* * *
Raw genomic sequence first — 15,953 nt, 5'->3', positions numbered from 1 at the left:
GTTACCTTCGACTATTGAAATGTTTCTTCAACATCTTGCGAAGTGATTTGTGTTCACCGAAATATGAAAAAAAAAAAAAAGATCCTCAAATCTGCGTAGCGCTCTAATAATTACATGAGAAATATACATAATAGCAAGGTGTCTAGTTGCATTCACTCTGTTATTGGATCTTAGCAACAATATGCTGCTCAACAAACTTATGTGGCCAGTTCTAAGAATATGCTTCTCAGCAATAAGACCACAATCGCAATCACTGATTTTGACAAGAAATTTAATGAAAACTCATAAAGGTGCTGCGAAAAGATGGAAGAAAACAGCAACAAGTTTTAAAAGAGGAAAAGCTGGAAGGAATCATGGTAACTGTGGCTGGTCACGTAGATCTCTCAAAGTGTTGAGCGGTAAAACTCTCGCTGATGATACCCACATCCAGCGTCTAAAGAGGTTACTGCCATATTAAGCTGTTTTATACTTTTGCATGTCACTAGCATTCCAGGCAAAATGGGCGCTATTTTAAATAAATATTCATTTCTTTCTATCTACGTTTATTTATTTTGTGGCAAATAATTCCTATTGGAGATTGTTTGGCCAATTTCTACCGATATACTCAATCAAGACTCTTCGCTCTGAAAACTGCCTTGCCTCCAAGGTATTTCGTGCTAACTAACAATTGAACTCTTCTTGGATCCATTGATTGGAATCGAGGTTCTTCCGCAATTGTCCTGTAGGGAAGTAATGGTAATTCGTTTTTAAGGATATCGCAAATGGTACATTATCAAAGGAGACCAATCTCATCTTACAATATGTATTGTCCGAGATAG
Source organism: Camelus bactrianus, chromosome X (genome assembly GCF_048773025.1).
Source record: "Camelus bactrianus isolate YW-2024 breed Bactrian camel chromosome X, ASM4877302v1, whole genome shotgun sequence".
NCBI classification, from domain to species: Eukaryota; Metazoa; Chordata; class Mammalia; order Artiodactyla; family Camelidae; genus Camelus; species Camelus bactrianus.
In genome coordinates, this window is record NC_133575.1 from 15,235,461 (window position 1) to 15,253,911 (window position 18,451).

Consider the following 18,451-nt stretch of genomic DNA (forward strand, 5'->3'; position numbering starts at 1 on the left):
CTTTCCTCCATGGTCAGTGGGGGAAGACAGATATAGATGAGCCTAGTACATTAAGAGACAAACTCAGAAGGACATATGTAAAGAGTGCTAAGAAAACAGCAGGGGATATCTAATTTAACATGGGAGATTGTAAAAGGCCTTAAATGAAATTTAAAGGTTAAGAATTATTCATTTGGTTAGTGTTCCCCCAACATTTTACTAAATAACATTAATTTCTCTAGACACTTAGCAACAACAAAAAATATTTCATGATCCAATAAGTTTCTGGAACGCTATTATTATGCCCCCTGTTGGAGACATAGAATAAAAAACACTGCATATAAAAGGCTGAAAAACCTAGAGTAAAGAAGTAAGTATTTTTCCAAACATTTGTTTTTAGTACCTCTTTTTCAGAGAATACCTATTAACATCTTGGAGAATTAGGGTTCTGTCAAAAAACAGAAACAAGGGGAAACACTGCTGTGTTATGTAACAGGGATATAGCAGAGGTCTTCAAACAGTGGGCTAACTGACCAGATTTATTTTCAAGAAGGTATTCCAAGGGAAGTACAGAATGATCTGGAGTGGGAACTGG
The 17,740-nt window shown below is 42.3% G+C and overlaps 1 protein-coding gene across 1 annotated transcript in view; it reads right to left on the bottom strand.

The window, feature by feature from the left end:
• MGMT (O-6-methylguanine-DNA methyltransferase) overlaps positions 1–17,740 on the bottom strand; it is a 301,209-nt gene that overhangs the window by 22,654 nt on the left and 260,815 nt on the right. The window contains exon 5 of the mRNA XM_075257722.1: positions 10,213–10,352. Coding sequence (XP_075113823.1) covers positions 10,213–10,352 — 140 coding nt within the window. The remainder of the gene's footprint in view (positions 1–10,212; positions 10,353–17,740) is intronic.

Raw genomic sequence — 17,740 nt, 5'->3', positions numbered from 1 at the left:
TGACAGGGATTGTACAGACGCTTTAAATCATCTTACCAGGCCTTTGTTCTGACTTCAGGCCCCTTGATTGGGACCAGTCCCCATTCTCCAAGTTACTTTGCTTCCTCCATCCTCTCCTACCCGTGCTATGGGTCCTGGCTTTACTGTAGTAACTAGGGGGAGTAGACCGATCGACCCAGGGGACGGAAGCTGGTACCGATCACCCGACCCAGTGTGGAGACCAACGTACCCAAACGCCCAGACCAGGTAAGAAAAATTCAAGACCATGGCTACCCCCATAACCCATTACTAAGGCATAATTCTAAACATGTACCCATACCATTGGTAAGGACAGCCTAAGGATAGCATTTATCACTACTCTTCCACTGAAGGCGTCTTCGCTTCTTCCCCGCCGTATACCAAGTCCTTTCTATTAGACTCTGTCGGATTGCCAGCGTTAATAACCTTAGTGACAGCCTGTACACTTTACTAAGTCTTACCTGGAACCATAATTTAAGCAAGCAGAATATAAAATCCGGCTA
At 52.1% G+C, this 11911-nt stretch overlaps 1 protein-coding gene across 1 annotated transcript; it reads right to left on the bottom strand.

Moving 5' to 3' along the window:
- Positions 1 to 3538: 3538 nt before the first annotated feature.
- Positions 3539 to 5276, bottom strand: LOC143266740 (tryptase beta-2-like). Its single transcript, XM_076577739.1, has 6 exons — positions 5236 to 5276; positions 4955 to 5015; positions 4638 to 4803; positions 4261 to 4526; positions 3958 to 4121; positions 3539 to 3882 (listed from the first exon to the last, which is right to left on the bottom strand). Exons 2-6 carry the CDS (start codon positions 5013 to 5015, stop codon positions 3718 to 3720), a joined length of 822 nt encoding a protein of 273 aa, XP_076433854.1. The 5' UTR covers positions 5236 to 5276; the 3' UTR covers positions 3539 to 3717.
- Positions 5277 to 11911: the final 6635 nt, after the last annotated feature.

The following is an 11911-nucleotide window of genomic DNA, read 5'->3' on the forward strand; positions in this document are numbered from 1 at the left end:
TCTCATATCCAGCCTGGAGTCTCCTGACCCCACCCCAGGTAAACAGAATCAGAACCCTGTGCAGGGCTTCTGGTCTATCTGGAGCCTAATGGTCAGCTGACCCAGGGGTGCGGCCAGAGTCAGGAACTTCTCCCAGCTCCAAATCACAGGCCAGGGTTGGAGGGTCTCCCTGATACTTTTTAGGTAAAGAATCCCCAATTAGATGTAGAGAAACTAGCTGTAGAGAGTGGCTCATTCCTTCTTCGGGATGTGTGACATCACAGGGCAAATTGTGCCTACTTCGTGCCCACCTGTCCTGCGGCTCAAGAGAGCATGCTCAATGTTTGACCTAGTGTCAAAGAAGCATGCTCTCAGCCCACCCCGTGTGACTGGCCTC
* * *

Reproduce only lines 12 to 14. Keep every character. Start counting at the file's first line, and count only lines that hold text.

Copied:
Raw genomic sequence — 17,740 nt, 5'->3', positions numbered from 1 at the left:
TGACAGGGATTGTACAGACGCTTTAAATCATCTTACCAGGCCTTTGTTCTGACTTCAGGCCCCTTGATTGGGACCAGTCCCCATTCTCCAAGTTACTTTGCTTCCTCCATCCTCTCCTACCCGTGCTATGGGTCCTGGCTTTACTGTAGTAACTAGGGGGAGTAGACCGATCGACCCAGGGGACGGAAGCTGGTACCGATCACCCGACCCAGTGTGGAGACCAACGTACCCAAACGCCCAGACCAGGTAAGAAAAATTCAAGACCATGGCTACCCCCATAACCCATTACTAAGGCATAATTCTAAACATGTACCCATACCATTGGTAAGGACAGCCTAAGGATAGCATTTATCACTACTCTTCCACTGAAGGCGTCTTCGCTTCTTCCCCGCCGTATACCAAGTCCTTTCTATTAGACTCTGTCGGATTGCCAGCGTTAATAACCTTAGTGACAGCCTGTACACTTTACTAAGTCTTACCTGGAACCATAATTTAAGCAAGCAGAATATAAAATCCGGCTA
At 52.1% G+C, this 11911-nt stretch overlaps 1 protein-coding gene across 1 annotated transcript; it reads right to left on the bottom strand.